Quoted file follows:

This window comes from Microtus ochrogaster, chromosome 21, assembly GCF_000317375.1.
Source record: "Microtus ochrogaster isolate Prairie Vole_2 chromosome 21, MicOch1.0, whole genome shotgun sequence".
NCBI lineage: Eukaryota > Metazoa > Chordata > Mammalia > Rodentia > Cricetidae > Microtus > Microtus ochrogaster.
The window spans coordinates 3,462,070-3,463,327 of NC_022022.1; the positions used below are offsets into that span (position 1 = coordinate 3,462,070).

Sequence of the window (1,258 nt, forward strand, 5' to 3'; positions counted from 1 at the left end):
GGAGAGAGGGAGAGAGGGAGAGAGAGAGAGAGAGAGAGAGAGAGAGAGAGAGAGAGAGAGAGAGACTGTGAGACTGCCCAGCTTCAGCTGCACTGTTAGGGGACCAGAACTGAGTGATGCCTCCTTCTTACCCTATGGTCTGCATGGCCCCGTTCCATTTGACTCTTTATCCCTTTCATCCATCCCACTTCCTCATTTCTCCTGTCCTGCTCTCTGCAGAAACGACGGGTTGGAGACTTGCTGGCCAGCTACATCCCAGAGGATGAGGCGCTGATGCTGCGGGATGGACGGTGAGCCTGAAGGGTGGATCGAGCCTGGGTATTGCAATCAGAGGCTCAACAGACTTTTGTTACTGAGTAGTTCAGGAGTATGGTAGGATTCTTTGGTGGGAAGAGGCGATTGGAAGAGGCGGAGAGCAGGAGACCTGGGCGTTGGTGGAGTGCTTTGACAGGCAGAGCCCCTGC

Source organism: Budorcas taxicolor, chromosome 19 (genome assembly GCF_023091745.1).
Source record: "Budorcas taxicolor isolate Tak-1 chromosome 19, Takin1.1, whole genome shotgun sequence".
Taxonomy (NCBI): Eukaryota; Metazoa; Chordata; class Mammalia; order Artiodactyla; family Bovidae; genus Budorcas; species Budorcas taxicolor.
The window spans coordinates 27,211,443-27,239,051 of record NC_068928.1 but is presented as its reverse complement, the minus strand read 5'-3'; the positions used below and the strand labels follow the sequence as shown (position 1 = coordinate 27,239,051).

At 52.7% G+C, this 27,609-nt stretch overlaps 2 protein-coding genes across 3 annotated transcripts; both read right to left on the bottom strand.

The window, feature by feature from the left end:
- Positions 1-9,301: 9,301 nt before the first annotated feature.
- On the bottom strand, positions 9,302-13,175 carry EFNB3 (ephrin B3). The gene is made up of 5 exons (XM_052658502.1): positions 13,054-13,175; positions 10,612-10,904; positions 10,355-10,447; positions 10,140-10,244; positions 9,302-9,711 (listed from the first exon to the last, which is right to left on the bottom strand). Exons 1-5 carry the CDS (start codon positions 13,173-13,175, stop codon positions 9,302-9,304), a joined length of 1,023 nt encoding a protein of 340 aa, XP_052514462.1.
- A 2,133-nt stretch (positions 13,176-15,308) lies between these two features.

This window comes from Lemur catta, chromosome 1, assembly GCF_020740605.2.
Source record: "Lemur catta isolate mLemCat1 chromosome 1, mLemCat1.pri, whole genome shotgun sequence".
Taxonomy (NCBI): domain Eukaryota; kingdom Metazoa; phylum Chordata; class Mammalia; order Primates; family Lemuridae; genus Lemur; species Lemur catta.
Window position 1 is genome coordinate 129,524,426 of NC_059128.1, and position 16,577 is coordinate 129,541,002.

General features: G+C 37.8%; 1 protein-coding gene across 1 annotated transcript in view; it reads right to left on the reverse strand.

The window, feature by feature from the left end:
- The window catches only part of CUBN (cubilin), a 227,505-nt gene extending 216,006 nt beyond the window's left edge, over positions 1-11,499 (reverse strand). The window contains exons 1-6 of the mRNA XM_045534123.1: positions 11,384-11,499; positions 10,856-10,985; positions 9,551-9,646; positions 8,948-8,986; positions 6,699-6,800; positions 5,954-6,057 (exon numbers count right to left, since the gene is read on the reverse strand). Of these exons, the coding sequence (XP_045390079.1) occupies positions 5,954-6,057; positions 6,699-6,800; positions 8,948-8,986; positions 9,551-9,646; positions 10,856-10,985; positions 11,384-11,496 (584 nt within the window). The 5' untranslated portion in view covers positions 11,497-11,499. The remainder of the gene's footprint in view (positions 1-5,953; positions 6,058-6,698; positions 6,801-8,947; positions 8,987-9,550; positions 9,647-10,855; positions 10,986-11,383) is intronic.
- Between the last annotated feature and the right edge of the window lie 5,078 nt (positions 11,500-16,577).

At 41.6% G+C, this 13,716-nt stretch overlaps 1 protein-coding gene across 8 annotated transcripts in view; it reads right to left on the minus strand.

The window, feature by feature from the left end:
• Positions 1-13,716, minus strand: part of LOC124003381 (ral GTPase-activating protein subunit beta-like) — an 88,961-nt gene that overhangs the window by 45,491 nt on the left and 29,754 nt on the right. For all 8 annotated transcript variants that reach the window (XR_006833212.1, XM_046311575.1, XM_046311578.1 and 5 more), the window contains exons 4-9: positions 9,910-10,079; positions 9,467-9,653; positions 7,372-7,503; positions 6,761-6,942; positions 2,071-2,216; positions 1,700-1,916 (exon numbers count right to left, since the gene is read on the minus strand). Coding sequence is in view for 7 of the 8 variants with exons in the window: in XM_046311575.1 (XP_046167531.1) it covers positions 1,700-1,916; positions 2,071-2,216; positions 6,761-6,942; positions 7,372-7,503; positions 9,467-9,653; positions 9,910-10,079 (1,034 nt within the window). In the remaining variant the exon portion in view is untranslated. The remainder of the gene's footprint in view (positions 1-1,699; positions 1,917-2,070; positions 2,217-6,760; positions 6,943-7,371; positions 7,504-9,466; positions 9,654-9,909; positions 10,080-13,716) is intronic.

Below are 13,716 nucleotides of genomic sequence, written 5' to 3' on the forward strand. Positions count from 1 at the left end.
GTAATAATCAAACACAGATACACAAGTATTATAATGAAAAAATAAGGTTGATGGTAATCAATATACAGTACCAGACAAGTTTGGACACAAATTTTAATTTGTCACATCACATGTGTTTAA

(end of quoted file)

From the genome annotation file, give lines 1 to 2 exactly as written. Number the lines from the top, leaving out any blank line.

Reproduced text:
This window comes from Microtus ochrogaster, chromosome 21, assembly GCF_000317375.1.
Source record: "Microtus ochrogaster isolate Prairie Vole_2 chromosome 21, MicOch1.0, whole genome shotgun sequence".